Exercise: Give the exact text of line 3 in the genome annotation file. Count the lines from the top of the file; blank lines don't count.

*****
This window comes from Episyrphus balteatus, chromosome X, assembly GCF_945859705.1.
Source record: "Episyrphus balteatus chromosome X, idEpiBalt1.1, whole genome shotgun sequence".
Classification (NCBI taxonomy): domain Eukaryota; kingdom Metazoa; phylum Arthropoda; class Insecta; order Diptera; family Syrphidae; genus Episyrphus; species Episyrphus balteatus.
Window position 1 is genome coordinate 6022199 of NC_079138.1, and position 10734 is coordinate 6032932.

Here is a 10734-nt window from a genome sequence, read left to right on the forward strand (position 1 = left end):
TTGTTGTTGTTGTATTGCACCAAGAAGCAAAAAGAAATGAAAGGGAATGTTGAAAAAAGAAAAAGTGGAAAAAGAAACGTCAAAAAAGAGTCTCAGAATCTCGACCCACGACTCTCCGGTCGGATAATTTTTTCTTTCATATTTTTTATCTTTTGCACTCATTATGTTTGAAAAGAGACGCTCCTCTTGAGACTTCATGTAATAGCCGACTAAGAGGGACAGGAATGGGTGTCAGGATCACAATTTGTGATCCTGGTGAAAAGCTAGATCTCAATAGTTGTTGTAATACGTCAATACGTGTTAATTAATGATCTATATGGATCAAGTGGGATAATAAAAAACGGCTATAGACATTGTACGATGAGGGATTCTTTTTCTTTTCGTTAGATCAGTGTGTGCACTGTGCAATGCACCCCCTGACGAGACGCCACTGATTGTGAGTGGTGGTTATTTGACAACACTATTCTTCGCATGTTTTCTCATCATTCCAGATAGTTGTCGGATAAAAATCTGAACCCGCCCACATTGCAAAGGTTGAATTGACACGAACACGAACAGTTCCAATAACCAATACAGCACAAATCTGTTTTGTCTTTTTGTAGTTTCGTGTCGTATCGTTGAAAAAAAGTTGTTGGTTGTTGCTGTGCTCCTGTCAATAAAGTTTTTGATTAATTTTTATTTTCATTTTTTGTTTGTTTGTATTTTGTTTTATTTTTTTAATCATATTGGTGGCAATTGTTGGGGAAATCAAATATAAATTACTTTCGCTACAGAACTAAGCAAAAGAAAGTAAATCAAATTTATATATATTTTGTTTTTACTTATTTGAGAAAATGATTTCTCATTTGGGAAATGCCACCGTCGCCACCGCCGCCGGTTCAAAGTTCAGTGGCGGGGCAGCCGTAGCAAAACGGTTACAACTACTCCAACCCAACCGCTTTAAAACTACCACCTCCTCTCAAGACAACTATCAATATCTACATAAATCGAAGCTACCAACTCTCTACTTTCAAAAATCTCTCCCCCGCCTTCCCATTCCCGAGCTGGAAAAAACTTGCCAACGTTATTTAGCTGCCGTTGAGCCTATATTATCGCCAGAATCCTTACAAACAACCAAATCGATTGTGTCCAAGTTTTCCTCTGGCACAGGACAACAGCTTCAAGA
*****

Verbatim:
Classification (NCBI taxonomy): domain Eukaryota; kingdom Metazoa; phylum Arthropoda; class Insecta; order Diptera; family Syrphidae; genus Episyrphus; species Episyrphus balteatus.